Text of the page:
08 September 2007

the thirteenth tale

"i want a job," i told ksa, "that requires me to do nothing but read books; novels."

on my way home from that conversation, when i began reading diane setterfield's the thirteenth tale, i came across a female protagonist who indeed spent most of her time reading (no matter that her choice of books was somewhat different to mine). even better, her father owned a bookstore. i was hooked. and the book just kept getting better...

"People disappear when they die... Yet for some there is an exception to this annihilation. For in the books they write they continue to exist... Like flies in amber, like corpses frozen in ice, that which according to the laws of nature should pass away is, by the miracle of ink on paper, preserved."

"And yet I cannot pretend that the reading I have done in my adult years matches in its impact on my soul the reading I did as a child. I still believe in stories. I still forget myself when I am in the middle of a good book. Yet it is not the same... When I was a child, books were everything. And so there is in me, always, a nostalgic yearning for the lost pleasure of books."

"Our lives are so important to us that we tend to think the story of them begins with our birth. First there was nothing, then I was born... Yet that is not so. Human lives are not pieces of string that can be separated out from a knot of others and laid out straight. Families are webs... A birth is not really a beginning. Our lives at the start are not really our own but only the continuation of someone else's story... In fact, when I was born I was no more than a subplot."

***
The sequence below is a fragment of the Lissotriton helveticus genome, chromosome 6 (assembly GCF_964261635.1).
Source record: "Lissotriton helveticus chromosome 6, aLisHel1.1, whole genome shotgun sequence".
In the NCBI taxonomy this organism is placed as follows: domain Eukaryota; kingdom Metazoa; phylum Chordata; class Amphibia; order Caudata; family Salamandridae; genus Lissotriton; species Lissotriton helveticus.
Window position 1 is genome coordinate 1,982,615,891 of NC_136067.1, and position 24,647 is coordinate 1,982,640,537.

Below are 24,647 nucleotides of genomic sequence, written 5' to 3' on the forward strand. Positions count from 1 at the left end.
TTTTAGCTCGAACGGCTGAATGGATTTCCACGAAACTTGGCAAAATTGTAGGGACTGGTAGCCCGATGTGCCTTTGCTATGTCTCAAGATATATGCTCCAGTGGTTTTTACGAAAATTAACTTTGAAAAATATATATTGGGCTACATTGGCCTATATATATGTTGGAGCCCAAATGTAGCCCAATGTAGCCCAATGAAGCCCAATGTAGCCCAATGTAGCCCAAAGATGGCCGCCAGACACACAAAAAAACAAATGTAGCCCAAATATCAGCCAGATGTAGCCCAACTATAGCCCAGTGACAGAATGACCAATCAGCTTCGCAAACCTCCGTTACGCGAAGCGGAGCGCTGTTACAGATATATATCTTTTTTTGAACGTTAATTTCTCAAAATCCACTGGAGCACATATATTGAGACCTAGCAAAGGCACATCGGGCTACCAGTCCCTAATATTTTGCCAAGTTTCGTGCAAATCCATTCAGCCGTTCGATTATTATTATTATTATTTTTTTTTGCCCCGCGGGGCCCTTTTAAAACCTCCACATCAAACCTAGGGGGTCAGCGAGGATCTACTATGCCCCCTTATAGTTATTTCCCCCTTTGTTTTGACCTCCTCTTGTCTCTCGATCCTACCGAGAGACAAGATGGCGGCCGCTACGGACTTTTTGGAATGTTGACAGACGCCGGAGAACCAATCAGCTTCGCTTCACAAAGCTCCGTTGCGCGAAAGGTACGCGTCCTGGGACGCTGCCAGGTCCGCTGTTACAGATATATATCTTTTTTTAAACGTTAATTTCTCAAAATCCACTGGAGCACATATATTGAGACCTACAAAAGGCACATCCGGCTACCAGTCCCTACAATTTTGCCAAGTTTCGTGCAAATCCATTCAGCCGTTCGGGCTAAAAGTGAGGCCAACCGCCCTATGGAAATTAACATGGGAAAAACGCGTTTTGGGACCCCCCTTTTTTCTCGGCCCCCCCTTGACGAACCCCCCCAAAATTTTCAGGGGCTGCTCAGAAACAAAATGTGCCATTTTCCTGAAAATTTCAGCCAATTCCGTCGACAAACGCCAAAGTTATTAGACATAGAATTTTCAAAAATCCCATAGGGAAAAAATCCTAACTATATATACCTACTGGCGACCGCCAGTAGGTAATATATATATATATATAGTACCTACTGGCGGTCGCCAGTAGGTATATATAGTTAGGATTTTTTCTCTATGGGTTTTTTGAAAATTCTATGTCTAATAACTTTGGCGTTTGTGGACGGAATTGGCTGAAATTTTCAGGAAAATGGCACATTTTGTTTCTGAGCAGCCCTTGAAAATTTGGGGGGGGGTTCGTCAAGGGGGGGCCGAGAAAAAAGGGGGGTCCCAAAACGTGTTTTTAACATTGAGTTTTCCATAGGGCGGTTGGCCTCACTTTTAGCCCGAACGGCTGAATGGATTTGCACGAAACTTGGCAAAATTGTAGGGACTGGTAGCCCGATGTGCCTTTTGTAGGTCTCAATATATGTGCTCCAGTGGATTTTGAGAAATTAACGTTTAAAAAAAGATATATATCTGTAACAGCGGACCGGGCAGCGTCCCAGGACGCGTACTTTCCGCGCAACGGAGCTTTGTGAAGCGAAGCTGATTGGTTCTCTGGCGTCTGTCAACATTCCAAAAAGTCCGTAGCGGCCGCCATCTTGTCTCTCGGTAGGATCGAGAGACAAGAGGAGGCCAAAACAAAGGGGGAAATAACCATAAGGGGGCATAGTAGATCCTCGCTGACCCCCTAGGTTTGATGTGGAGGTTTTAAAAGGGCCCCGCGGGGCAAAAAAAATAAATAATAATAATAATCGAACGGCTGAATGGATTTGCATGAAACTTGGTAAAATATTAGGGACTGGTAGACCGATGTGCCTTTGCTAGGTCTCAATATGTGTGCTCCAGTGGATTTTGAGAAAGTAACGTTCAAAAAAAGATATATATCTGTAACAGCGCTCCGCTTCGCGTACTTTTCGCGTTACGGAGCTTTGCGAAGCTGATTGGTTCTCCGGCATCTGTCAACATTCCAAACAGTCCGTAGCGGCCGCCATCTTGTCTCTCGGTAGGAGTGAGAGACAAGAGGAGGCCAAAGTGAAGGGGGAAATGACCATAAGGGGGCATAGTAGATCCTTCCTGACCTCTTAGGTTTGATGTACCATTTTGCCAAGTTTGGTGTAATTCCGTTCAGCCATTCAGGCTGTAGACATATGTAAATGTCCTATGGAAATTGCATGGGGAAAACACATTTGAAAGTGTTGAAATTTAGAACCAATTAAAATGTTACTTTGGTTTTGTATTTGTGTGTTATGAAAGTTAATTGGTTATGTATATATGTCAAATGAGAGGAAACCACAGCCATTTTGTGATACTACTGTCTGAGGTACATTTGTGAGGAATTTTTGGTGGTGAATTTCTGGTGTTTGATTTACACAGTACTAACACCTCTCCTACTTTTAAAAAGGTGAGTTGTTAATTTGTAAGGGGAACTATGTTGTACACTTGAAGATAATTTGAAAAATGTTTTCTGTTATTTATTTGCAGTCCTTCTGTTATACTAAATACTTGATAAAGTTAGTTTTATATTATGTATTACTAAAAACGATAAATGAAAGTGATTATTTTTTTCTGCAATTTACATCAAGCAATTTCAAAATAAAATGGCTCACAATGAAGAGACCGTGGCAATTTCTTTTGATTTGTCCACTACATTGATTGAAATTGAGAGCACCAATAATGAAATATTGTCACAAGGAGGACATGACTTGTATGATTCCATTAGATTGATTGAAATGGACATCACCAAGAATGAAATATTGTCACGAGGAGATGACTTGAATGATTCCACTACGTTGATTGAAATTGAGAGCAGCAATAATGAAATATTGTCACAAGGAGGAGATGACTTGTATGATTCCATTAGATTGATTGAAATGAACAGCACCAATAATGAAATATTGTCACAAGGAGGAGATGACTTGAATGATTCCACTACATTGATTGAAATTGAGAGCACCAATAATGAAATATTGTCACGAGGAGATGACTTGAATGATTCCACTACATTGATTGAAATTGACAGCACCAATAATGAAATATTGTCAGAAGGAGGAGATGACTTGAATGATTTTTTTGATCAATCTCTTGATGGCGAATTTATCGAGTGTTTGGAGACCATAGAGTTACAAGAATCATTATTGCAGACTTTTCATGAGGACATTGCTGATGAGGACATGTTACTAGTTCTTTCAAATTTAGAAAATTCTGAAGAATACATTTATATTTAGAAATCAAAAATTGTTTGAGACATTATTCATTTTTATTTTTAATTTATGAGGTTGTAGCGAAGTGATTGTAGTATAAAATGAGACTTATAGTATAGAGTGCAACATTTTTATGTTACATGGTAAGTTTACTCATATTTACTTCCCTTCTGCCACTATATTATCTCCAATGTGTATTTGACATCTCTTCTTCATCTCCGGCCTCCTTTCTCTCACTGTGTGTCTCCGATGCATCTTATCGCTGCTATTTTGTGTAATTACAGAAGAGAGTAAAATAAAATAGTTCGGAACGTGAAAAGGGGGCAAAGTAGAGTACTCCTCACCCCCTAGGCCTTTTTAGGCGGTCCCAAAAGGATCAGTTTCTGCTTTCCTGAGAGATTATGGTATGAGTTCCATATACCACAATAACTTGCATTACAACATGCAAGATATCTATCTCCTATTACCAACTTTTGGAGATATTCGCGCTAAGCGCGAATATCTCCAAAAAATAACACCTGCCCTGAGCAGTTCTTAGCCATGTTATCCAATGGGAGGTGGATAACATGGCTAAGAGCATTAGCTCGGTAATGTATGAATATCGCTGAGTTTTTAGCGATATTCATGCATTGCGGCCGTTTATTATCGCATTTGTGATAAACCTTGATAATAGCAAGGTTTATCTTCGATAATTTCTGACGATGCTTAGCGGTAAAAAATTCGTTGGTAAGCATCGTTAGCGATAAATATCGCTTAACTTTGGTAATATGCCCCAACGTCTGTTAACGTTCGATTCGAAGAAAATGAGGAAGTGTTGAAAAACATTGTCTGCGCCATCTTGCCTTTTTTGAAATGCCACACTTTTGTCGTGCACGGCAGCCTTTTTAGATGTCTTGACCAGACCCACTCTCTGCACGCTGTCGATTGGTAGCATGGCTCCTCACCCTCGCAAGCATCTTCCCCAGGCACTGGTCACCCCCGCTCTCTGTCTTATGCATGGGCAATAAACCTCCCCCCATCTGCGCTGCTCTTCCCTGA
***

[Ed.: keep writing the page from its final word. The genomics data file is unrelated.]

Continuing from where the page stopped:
"All morning I struggled with the sensation of stray wisps of one world seeping through the cracks of another. Do you know the feeling when you start reading a new book before the membrane of the last one has had time to close behind you? You leave the previous book with ideas and themes--characters even--caught in the fibers of your clothes..."

"We all have our sorrows, and although the exact delineaments, weight and dimensions of grief are different for everyone, the color of grief is common to us all. "I know," he said, because he was human, and therefore, in a way, he did."

this is a book i want on my bookshelf. i finished it ages ago, and yet the membrane hasn't quite closed. quite unfair to my current book really..!


Zahra said...

i'm adding it to my list :)

md said...

i'm glad. i hope you enjoy it as much as i did :) let me know!